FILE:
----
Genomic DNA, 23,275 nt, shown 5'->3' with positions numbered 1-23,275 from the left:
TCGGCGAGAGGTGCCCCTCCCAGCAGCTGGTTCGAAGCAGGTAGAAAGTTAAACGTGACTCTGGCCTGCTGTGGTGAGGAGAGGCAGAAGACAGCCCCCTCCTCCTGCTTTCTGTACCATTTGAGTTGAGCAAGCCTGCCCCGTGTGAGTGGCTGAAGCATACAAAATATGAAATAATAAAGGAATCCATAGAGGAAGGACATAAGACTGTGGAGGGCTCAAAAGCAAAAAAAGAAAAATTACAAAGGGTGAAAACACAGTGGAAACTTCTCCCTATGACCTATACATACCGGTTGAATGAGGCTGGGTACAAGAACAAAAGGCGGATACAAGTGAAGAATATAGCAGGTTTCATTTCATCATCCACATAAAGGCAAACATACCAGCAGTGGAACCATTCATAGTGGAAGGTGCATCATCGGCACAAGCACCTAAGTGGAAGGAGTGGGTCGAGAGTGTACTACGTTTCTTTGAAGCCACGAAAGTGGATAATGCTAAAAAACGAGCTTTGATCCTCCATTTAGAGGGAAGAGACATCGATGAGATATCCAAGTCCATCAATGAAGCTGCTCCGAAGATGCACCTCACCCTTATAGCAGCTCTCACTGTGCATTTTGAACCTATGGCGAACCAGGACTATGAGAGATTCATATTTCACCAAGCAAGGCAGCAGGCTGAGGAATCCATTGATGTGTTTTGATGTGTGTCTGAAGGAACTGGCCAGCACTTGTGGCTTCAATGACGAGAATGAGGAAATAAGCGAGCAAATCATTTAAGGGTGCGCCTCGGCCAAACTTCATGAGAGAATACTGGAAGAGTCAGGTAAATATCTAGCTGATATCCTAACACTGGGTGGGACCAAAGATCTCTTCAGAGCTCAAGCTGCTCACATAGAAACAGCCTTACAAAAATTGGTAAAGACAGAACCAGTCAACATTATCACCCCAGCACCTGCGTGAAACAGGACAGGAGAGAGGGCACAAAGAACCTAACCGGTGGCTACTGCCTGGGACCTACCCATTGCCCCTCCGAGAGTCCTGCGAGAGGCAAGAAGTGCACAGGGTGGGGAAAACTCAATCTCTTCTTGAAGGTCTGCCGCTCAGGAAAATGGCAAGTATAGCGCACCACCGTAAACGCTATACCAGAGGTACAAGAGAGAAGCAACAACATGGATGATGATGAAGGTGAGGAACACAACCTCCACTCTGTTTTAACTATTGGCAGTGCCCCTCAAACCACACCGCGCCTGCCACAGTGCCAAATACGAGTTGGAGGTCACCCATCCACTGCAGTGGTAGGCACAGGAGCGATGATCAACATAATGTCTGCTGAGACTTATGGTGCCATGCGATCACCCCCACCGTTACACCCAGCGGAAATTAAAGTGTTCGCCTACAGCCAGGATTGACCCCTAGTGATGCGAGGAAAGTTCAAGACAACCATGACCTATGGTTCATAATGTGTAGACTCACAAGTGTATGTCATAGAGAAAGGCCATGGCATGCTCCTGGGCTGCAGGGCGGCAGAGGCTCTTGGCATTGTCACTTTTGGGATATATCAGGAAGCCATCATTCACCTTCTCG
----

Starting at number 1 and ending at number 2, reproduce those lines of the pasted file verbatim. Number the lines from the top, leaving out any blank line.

Genomic DNA, 23,275 nt, shown 5'->3' with positions numbered 1-23,275 from the left:
TCGGCGAGAGGTGCCCCTCCCAGCAGCTGGTTCGAAGCAGGTAGAAAGTTAAACGTGACTCTGGCCTGCTGTGGTGAGGAGAGGCAGAAGACAGCCCCCTCCTCCTGCTTTCTGTACCATTTGAGTTGAGCAAGCCTGCCCCGTGTGAGTGGCTGAAGCATACAAAATATGAAATAATAAAGGAATCCATAGAGGAAGGACATAAGACTGTGGAGGGCTCAAAAGCAAAAAAAGAAAAATTACAAAGGGTGAAAACACAGTGGAAACTTCTCCCTATGACCTATACATACCGGTTGAATGAGGCTGGGTACAAGAACAAAAGGCGGATACAAGTGAAGAATATAGCAGGTTTCATTTCATCATCCACATAAAGGCAAACATACCAGCAGTGGAACCATTCATAGTGGAAGGTGCATCATCGGCACAAGCACCTAAGTGGAAGGAGTGGGTCGAGAGTGTACTACGTTTCTTTGAAGCCACGAAAGTGGATAATGCTAAAAAACGAGCTTTGATCCTCCATTTAGAGGGAAGAGACATCGATGAGATATCCAAGTCCATCAATGAAGCTGCTCCGAAGATGCACCTCACCCTTATAGCAGCTCTCACTGTGCATTTTGAACCTATGGCGAACCAGGACTATGAGAGATTCATATTTCACCAAGCAAGGCAGCAGGCTGAGGAATCCATTGATGTGTTTTGATGTGTGTCTGAAGGAACTGGCCAGCACTTGTGGCTTCAATGACGAGAATGAGGAAATAAGCGAGCAAATCATTTAAGGGTGCGCCTCGGCCAAACTTCATGAGAGAATACTGGAAGAGTCAGGTAAATATCTAGCTGATATCCTAACACTGGGTGGGACCAAAGATCTCTTCAGAGCTCAAGCTGCTCACATAGAAACAGCCTTACAAAAATTGGTAAAGACAGAACCAGTCAACATTATCACCCCAGCACCTGCGTGAAACAGGACAGGAGAGAGGGCACAAAGAACCTAACCGGTGGCTACTGCCTGGGACCTACCCATTGCCCCTCCGAGAGTCCTGCGAGAGGCAAGAAGTGCACAGGGTGGGGAAAACTCAATCTCTTCTTGAAGGTCTGCCGCTCAGGAAAATGGCAAGTATAGCGCACCACCGTAAACGCTATACCAGAGGTACAAGAGAGAAGCAACAACATGGATGATGATGAAGGTGAGGAACACAACCTCCACTCTGTTTTAACTATTGGCAGTGCCCCTCAAACCACACCGCGCCTGCCACAGTGCCAAATACGAGTTGGAGGTCACCCATCCACTGCAGTGGTAGGCACAGGAGCGATGATCAACATAATGTCTGCTGAGACTTATGGTGCCATGCGATCACCCCCACCGTTACACCCAGCGGAAATTAAAGTGTTCGCCTACAGCCAGGATTGACCCCTAGTGATGCGAGGAAAGTTCAAGACAACCATGACCTATGGTTCATAATGTGTAGACTCACAAGTGTATGTCATAGAGAAAGGCCATGGCATGCTCCTGGGCTGCAGGGCGGCAGAGGCTCTTGGCATTGTCACTTTTGGGATATATCAGGAAGCCATCATTCACCTTCTCG